The Smile of a Dolphin
Remarkable Accounts of Animal Emotions
Edited by Marc Bekoff
Discovery Books, New York, October 2000
224 pages; 120 illustrations; $35 ISBN 1-563-31925-X
Marc Bekoff, a professor of Organismic biology at the University of Colorado at Boulder, is a prolific author and editor. In Smile of a Dolphin, he has struck a groundbreaking collaboration with Discovery Books, which has provided his book with the most magnificent illustrations of an enormous variety of animal emotions-actually 120 in number. He has categorized these under the headings of Love, followed by Fear, Aggression and Anger, then Joy and Grief and, finally, Fellow Feelings-a strikingly similar series of categories to that of Charles Darwin's 1871 bestseller, The Expression of the Emotions in Man and Animals.
In 1967, the Animal Welfare Institute issued a 54-page publication entitled Animal Expressions: A Photographic Footnote to Charles Darwin's The Expression of the Emotions in Man and Animals. Photographs were arranged under six categories: Affection; Joy; Contentment; Pain, Anger, Anxiety and Depression; Astonishment; and Terror.
Now Discovery Books has developed animal photography so splendid that a wholly new light has been shed on Darwin's powerful insight into the continuum of emotions felt and expressed by the human and great numbers of other species. But Darwin gets a bad review in Stephen Jay Gould's Foreword, which stresses the "Darwinian observers" and "Darwinian motor" and-worst of all-"Darwin's or anyone else's restricted human philosophy." Despite this hostile sendoff, Bekoff's Introduction gives Darwin's thinking full credence as do his section introductions, and the body of the book contains fascinating contributions.
David Macdonald, the Oxford University expert on foxes, describes the gentle teachings of an old vixen to a single cub who learns how to capture earthworms, a staple of fox diet. Macdonald says, "Infrared binoculars revolutionized my study of Red Foxes." He called these glasses "the hot eye."
"On a moonless night, I stalked across a favored worming pasture with the hot eye. After many minutes of silent footsteps, I reached a ridge, raised the binoculars and peered over. There I saw Toothypeg standing not thirty meters from me, accompanied by her leggy cub. Toothypeg, so called because only one worn canine tooth remained in her antique muzzle, was my oldest radio-collared fox, then approaching her ninth birthday...Several days later, I saw Toothypeg and her cub again. Experience still weighed in the old vixen's favor; she caught four worms each minute to her cub's one. But by the time our paths crossed again a month later, he'd graduated with distinction and was catching as proficiently as his mother. It's an observation I've never repeated, but it was sufficient to convince me that worm-catching for foxes is culture passed on from mother to cub."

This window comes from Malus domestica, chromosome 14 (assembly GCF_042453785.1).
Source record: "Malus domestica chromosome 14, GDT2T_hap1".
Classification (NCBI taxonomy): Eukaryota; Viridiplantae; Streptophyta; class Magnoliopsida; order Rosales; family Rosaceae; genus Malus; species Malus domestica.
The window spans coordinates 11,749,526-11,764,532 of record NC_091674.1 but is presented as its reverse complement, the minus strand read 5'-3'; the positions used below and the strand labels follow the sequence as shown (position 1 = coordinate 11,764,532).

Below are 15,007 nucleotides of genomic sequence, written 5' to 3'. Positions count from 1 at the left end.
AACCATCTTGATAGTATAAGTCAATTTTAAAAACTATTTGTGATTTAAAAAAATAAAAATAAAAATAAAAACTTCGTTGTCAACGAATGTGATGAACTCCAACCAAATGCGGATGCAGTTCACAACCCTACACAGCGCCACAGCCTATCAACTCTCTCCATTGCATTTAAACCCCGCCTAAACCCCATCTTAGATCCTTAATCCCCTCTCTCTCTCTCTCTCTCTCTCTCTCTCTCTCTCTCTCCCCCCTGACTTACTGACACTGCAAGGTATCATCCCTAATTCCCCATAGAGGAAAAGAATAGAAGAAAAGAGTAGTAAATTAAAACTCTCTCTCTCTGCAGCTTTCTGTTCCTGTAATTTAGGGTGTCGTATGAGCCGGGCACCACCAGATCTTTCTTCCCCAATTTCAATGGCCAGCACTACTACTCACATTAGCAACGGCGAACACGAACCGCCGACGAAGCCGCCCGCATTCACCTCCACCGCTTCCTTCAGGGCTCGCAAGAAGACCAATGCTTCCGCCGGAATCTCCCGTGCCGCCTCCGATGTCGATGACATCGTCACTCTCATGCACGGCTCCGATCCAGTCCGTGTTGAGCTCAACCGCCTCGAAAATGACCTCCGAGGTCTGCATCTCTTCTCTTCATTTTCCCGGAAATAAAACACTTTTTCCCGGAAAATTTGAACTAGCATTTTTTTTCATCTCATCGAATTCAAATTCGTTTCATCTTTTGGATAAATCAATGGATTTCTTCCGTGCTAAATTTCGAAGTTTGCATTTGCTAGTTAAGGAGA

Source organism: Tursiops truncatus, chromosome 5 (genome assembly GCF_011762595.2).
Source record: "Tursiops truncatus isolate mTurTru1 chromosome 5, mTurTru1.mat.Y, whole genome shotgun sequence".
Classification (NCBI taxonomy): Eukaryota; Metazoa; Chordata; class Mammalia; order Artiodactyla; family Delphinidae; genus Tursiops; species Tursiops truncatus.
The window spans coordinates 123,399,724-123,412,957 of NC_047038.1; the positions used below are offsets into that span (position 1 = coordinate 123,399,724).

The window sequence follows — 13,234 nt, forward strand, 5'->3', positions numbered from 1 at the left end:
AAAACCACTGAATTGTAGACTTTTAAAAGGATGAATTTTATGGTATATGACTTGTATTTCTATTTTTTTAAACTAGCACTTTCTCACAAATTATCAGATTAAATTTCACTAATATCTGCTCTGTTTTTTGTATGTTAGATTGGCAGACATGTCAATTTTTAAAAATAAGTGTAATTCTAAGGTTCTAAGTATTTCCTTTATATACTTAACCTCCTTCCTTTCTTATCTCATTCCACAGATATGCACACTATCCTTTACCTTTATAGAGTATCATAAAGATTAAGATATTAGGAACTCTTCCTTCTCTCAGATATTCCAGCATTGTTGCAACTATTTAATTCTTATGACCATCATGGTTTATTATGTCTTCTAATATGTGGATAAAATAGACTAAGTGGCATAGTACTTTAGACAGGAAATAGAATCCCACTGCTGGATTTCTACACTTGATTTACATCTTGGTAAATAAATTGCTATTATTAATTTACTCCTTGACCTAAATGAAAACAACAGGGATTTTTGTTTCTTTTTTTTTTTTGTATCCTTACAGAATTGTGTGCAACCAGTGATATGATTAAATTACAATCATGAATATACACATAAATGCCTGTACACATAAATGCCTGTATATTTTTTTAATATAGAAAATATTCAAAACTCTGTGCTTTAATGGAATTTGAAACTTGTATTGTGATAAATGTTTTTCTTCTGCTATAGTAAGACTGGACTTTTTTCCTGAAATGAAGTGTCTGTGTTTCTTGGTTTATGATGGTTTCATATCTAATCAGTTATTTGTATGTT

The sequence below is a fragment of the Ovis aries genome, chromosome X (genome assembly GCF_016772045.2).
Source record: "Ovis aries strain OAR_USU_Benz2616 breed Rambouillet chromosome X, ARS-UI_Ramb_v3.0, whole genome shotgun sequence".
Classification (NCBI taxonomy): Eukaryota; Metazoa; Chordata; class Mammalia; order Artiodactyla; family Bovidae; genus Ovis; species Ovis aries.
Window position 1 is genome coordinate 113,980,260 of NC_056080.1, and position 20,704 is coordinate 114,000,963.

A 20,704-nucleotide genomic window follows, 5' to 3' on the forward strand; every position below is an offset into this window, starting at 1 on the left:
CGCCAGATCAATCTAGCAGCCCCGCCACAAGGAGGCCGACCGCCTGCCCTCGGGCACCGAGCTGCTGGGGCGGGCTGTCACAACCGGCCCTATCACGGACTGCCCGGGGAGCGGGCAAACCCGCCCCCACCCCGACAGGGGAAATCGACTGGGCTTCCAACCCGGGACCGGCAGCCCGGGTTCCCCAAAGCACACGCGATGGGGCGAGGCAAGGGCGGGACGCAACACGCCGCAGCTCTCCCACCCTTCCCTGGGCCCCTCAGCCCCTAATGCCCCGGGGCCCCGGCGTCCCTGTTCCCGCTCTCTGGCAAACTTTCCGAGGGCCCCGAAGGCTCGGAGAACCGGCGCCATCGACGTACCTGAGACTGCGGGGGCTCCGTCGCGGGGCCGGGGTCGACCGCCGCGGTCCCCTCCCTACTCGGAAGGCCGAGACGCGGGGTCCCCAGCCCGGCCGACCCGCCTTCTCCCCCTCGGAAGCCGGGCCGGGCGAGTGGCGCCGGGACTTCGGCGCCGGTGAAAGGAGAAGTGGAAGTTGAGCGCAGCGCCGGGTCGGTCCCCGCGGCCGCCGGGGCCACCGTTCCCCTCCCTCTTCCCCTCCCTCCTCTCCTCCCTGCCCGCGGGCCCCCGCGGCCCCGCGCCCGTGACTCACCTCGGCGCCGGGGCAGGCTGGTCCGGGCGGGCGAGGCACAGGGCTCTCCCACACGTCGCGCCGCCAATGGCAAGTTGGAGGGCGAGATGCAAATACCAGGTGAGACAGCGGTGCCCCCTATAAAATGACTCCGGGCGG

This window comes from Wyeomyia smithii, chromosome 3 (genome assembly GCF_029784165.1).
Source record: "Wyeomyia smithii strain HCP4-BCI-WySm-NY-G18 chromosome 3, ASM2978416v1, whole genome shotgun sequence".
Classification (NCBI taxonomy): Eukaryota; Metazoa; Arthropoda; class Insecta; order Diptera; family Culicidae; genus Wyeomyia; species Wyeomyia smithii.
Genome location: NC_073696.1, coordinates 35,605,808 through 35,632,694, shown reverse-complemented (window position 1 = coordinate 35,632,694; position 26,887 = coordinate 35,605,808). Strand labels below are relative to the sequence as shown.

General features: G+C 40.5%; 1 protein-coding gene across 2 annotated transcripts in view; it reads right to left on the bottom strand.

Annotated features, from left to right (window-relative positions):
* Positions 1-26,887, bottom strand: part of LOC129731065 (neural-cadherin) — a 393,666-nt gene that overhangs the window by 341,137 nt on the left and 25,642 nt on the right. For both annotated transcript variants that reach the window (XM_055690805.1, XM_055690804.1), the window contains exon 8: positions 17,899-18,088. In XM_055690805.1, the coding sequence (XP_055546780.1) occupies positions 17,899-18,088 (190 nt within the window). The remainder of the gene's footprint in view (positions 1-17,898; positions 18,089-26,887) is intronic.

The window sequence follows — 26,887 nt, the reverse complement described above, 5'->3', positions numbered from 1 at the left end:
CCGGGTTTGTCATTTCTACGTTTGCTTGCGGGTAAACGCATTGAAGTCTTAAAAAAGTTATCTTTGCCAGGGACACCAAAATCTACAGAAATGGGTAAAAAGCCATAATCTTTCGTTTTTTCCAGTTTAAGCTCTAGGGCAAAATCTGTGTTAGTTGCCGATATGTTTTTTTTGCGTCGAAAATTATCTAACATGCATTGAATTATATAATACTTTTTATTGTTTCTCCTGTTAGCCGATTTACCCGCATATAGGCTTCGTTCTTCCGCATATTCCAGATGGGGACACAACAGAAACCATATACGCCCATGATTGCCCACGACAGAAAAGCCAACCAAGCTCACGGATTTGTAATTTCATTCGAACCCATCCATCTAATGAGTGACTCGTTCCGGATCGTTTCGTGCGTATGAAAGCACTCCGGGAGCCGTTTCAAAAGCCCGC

Deborah and Roger Fouts of the Great Ape project and the Chimpanzee and Human Communication Institute, Central Washington University, wrote a powerful summary based on their 30 years' study of chimpanzees. "...we've come to believe that we share all our emotions with them. Such differences that exist are merely of degree."
The description of the five chimpanzees', Washoe, Moja, Tatu, Loulis and Dar, joy when their ideal new quarters were finally built is inspiring: "As Washoe stared out of the window onto her sunlit garden, she began to scream with delight usually saved for Christmas morning. She hugged Loulis and ran toward the glass doors and signed OUT, OUT. Our plan had been to give the chimpanzees two weeks to acclimate to their new home, but they spent those first days begging to go OUT. So on the third day, after breakfast, we told them, TODAY YOU GO OUT. Washoe leaped up and parked herself by the hydraulic door that leads to the outside upper deck. She waited there for more than an hour, with Loulis right behind her. He seemed a little nervous and needed his mother's reassurance.
"Finally, the door slid up, Loulis swaggered, then seemed to think better of it and sat back down. Washoe waited for him patiently, but Dar squeezed by and exploded out the door and down the stairs to the ground. He raced across the grass field with an ecstatic movement that looked like quadrupedal skipping. He headed directly for the far terrace, climbed to the top of the thirty-two-foot-high fence, and gazed out over Ellensburg. Then he turned toward us and let out a loud pant-hoot of happiness. Washoe was the next one out. She stood upright and surveyed the terraces, the garden, and the familiar human faces at the observation window below. Stretching out her leg, she touched her toes to the first step and then pulled them back. Then she noticed Debbi was standing near the fence. Washoe walked over with a spring in her step, reached through the fence, and kissed Debbi through the wire. This was clearly her way of saying thank you, and Debbi was moved to tears by Washoe's thoughtful gratitude."